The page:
Education department tells Osseo Area Schools it will have to look elsewhere for technology funding
Osseo Area Schools will not be able to levy a $1.5 million integration technology levy next year as the school board had hoped.
In January district staff recommended the board seek authority from the Minnesota Department of Education to collect $1.5 million in the form of an integration levy from taxpayers for technology beginning in 2014 in order to increase equality across the district.
The levy would not have required voter approval, but the district had said taxpayers wouldn’t shoulder an increase in what they paid under a plan to offset the levy by shifting revenue streams from another area.
As Sun Newspapers reported in March, technology resources continue to vary widely from school to school, despite the district’s adoption of minimum classroom technology standards in 2010. The technology levy was intended to help the district make progress toward more evenly distributing those resources across all campuses.
The district believed it was eligible for the levy because it receives integration revenue based on the percentage of students of color in the district.
In order to add the levy, the district expected it would have to update the integration plan it submits to the Minnesota Department of Education and receive approval. The updated version would have to include a plan for “equal access to technology for integration.”
The district discovered prior to submitting a revised plan that the Minnesota Department of Education would not approve the levy.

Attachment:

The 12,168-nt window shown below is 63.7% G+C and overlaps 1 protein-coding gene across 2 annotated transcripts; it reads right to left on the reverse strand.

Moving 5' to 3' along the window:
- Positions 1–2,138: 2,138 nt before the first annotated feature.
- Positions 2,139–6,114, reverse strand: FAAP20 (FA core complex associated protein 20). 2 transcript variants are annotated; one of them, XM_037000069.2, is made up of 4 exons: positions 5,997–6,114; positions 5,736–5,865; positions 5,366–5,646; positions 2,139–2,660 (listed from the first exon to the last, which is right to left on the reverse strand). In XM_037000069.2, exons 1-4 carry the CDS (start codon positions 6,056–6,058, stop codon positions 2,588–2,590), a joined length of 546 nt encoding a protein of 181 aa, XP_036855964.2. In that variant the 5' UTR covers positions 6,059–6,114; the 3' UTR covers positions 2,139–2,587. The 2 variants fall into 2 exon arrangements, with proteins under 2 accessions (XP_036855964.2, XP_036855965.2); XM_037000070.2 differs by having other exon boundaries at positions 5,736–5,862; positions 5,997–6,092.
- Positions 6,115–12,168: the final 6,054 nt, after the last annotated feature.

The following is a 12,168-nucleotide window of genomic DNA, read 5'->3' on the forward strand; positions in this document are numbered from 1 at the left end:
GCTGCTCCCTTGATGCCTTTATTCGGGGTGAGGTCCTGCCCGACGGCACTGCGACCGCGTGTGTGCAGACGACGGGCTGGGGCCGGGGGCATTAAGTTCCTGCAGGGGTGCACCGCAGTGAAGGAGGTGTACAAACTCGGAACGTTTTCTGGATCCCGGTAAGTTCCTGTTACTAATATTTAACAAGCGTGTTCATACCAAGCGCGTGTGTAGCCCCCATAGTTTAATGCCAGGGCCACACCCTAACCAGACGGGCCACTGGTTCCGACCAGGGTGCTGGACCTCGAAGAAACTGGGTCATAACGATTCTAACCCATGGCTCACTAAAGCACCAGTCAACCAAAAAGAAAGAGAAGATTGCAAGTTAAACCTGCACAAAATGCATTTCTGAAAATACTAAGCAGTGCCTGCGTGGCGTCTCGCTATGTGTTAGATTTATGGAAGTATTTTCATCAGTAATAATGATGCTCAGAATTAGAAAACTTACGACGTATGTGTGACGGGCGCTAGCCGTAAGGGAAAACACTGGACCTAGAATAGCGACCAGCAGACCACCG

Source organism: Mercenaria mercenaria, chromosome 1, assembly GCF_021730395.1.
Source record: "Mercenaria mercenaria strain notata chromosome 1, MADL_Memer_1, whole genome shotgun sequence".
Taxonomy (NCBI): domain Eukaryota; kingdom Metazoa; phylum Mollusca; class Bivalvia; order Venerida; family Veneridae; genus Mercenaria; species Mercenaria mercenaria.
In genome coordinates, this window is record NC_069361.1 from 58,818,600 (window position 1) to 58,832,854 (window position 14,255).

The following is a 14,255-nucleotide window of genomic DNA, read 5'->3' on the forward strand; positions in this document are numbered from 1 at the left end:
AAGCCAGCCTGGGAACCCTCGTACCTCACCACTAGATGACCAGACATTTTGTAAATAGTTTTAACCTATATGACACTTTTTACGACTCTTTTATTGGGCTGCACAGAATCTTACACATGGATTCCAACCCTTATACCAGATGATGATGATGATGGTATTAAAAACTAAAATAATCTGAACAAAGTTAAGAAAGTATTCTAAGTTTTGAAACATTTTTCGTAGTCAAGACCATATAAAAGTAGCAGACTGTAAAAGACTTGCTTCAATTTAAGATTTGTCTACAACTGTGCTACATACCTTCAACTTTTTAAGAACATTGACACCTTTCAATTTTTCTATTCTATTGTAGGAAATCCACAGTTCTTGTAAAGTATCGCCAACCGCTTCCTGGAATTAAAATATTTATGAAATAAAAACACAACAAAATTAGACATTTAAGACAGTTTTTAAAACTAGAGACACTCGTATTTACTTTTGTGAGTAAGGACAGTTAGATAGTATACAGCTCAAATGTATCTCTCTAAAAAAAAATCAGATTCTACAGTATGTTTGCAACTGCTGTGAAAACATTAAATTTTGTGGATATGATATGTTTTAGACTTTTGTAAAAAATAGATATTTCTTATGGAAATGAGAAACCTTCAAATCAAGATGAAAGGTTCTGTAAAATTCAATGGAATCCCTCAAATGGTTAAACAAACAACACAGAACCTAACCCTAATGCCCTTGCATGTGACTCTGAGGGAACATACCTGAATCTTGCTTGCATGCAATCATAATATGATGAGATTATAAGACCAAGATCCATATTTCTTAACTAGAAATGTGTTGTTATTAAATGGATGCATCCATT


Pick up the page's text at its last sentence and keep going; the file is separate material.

“They’re not allowing any more districts to apply to access the integration technology levy,” said Osseo Area Schools Assistant Supt. Kim Riesgraf.
She said districts that were approved for the levy in the past – Minneapolis, St. Paul, Duluth and Rochester – will be grandfathered in.
Riesgraf said the change was related to the changes in state education funding. Integration revenue was scheduled to expire after this year, and the Legislature must determine if it wishes to reallocate the money.
In the past, integration revenue has included state aid and local levy authority. The governor’s proposed budget suggested continuing integration aid but discontinuing integration levies. The House and Senate are considering separate proposals that would also continue integration aid, but it’s unclear if integration levies will be part of the final bill that reaches the governor’s desk.
Riesgraf said Osseo Area Schools won’t give up trying to find money to make technology distribution more equitable across the district.
“We’ll continue to seek to go after tools that are available to use to be able to fund what we need for our students,” she said.
This fall, the district is asking voters to approve a technology levy that would raise $5 million a year for 10 years, as well as an operating levy increase of about $9 million.